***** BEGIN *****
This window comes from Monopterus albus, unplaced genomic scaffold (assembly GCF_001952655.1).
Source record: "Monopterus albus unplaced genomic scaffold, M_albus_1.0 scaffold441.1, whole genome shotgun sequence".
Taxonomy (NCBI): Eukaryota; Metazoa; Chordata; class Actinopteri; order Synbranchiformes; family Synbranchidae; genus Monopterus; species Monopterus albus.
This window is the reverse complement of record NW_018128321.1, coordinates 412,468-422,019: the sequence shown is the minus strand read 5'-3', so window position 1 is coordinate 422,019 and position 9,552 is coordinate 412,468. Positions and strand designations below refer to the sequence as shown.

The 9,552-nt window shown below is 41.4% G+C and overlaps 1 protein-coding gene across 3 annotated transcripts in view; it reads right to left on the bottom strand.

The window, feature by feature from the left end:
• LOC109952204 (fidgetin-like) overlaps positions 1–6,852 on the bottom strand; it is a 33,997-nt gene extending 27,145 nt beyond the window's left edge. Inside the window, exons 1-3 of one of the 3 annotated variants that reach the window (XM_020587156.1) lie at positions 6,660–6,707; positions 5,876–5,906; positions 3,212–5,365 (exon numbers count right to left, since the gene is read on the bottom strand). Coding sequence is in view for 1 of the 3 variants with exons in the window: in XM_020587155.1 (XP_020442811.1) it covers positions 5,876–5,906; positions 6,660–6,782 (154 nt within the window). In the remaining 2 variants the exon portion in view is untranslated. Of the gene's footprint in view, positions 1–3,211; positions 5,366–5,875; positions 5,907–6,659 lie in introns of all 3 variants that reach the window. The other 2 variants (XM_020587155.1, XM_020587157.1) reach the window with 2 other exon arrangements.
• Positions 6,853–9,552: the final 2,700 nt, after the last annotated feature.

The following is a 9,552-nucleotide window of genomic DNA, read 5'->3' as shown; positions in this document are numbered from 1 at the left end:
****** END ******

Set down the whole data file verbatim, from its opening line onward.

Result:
This window comes from Monopterus albus, unplaced genomic scaffold (assembly GCF_001952655.1).
Source record: "Monopterus albus unplaced genomic scaffold, M_albus_1.0 scaffold441.1, whole genome shotgun sequence".
Taxonomy (NCBI): Eukaryota; Metazoa; Chordata; class Actinopteri; order Synbranchiformes; family Synbranchidae; genus Monopterus; species Monopterus albus.
This window is the reverse complement of record NW_018128321.1, coordinates 412,468-422,019: the sequence shown is the minus strand read 5'-3', so window position 1 is coordinate 422,019 and position 9,552 is coordinate 412,468. Positions and strand designations below refer to the sequence as shown.

The 9,552-nt window shown below is 41.4% G+C and overlaps 1 protein-coding gene across 3 annotated transcripts in view; it reads right to left on the bottom strand.

The window, feature by feature from the left end:
• LOC109952204 (fidgetin-like) overlaps positions 1–6,852 on the bottom strand; it is a 33,997-nt gene extending 27,145 nt beyond the window's left edge. Inside the window, exons 1-3 of one of the 3 annotated variants that reach the window (XM_020587156.1) lie at positions 6,660–6,707; positions 5,876–5,906; positions 3,212–5,365 (exon numbers count right to left, since the gene is read on the bottom strand). Coding sequence is in view for 1 of the 3 variants with exons in the window: in XM_020587155.1 (XP_020442811.1) it covers positions 5,876–5,906; positions 6,660–6,782 (154 nt within the window). In the remaining 2 variants the exon portion in view is untranslated. Of the gene's footprint in view, positions 1–3,211; positions 5,366–5,875; positions 5,907–6,659 lie in introns of all 3 variants that reach the window. The other 2 variants (XM_020587155.1, XM_020587157.1) reach the window with 2 other exon arrangements.
• Positions 6,853–9,552: the final 2,700 nt, after the last annotated feature.

The following is a 9,552-nucleotide window of genomic DNA, read 5'->3' as shown; positions in this document are numbered from 1 at the left end: